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Omaha artist's 'yarn bomb' promotes tree planting

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Check out a look at the roots of an 82-year-old tree that fell during a thunderstorm in Omaha.

The trees lining Cindy Weil’s property in the Fairacres neighborhood were “bombed’’ over Labor Day weekend.

The “explosive” was yarn — knitted into colorful afghans, crocheted into wall hangings, hooked into tapestries and now wrapped around maples and other leafy creatures.

Weil herself was the “bomber.” A fiber artist, she created the unusual outdoor installation to focus on Omaha’s need to replace trees lost in the hurricane-force wind storm earlier this summer.

“Trees are really important here and in Nebraska, thanks to Arbor Day being founded here in 1872,” she said.

One of her trees was nearly stripped in the July 10 storm. On Thursday, leaves were growing on the maple despite its lack of branches.

Weil said the tree immediately tried to “save itself” by sprouting new buds that grabbed sunshine. But an arborist said it was too far gone to come back. It will be cut down in December.

That spunky tree, along with her desire to make a statement on increasingly extreme weather, inspired Weil’s art project.

She said she thinks the Omaha wind storm — like severe hurricanes, floods, fires and heat around the world — illustrates the reality of climate change and its effects.

“This is not normal,” she said. “I thought I would yard-bomb my own trees to get a tiny platform to say that we are part of the climate-change continuum. It’s a way for the trees to yell ‘pay attention to me.’”

For the past week, Omahans have been doing just that.

“People stop all day long, park and jump out to talk to me,” Weil said. “Ninety-nine percent of the people who stop are really excited. It makes them feel happy and they feel simpatico about trees.”

She created some of the pieces that decorate the trees and some came from the Immigrant Yarn Project, an effort she led and curated in 2018 and 2019.

Weil solicited fiber art from people around the country to represent generations of immigrants from around the world. More than 600 people responded. As the lead artist, she compiled the contributions to create 80 totemic sculptures that were exhibited at the Fort Point National Recreation Center in San Francisco.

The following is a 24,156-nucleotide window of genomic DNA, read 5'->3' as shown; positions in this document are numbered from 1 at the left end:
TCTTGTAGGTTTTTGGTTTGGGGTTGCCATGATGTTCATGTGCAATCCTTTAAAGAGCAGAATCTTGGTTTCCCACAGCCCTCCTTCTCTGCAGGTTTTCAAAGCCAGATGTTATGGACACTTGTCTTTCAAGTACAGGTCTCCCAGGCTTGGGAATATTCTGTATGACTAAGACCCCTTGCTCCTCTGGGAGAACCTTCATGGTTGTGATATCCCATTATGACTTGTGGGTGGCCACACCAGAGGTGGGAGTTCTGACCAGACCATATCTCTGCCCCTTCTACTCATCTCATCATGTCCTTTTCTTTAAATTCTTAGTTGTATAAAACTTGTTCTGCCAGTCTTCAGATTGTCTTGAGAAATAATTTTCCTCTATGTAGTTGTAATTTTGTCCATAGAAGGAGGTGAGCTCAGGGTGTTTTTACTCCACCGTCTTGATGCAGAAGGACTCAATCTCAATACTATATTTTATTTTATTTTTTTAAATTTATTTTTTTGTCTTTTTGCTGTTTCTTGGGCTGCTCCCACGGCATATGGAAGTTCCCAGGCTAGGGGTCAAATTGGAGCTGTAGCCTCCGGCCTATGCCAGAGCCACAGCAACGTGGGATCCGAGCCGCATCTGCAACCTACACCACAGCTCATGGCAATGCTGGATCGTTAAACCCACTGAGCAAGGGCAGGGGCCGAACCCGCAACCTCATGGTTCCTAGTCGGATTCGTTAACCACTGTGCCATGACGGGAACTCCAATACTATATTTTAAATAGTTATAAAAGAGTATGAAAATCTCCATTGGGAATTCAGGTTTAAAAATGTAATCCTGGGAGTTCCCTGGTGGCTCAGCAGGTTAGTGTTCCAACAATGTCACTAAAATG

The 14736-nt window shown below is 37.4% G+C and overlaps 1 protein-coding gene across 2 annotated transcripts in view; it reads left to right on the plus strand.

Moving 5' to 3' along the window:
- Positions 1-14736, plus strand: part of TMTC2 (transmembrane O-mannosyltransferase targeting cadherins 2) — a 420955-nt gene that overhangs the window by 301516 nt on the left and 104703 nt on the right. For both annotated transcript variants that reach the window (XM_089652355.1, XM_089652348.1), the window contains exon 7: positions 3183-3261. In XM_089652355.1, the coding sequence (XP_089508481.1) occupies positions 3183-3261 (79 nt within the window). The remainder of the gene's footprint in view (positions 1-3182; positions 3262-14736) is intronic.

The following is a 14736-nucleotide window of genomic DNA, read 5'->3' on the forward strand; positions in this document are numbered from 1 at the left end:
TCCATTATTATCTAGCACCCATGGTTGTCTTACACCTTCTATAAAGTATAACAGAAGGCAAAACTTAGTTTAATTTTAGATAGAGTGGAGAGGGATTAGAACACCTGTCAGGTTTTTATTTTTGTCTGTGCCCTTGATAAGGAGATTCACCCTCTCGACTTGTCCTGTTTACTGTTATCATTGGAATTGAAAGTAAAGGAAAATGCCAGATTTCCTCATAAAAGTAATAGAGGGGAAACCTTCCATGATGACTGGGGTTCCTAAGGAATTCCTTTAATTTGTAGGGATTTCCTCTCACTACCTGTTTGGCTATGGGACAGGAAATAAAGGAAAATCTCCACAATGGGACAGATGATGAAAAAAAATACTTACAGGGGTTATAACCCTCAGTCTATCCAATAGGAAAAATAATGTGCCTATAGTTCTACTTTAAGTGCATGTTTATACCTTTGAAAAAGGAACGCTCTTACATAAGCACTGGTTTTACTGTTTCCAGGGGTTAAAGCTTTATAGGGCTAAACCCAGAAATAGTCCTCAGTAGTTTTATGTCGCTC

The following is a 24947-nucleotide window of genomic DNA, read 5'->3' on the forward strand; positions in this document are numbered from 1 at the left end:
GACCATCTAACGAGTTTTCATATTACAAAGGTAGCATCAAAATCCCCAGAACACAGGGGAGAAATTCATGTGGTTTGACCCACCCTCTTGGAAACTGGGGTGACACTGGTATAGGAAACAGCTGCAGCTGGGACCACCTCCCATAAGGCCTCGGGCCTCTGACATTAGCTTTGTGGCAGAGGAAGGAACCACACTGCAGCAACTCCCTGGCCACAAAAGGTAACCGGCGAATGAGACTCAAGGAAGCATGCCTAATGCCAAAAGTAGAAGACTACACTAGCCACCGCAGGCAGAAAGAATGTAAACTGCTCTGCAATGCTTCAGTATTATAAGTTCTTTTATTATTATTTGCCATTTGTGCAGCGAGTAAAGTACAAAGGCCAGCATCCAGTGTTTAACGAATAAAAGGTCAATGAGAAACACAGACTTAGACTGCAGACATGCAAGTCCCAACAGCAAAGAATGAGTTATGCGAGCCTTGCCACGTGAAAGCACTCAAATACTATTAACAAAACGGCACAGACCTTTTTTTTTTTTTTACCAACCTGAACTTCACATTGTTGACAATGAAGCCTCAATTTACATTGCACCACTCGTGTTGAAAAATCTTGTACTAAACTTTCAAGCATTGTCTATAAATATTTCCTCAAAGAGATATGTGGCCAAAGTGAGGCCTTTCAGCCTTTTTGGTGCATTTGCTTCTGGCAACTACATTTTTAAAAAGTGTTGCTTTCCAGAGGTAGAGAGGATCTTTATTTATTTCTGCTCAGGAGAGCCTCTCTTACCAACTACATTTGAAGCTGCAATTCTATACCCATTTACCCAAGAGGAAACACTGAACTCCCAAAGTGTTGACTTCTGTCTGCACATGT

More than 30,000 people visited the exhibit during its two-month run. She sold some of the work from that project and was able to donate $25,000 to the International Rescue Committee, which responds to crises such as the current situation in Afghanistan. She also sent funds to the U.S.-Mexico border.

Weil ran her own wallpaper design company before she began her fiber-art career about five years ago. She is an Omaha native and a graduate of Creighton University. She moved back here earlier this year to care for her aging parents.

She has a studio in the Mastercraft Building where, she says, she makes fiber sculptures on commission and for exhibits. And despite the immigrant and climate-change projects, her work “is not generally cause-based,” she said.

She’s clearly passionate about trees, however. She planted about 200 on her property near 68th Street and Underwood Avenue and plans to get involved with citywide tree-planting efforts.

Her sister, Kelly Klein, was in town from Minneapolis over the Labor Day weekend and helped her with the yarn bomb.

Each of the pieces is made with acrylic fiber so it will dry with no damage after rainfall, she said.

The art offers bursts of vibrant color and interesting patterns on the tree trunks. Weil said she mixed pieces she liked together without any overarching theme, although one tree is done in red, white and blue.

“This is fun, colorful yarn, meant to say ‘Let’s take care of our trees,’” she said.

Weil plans to leave the exhibit up through October, then throw all the pieces away.

“There’s a hell of a lot of bugs on these trees and I’m not bringing that back (home),” she said.



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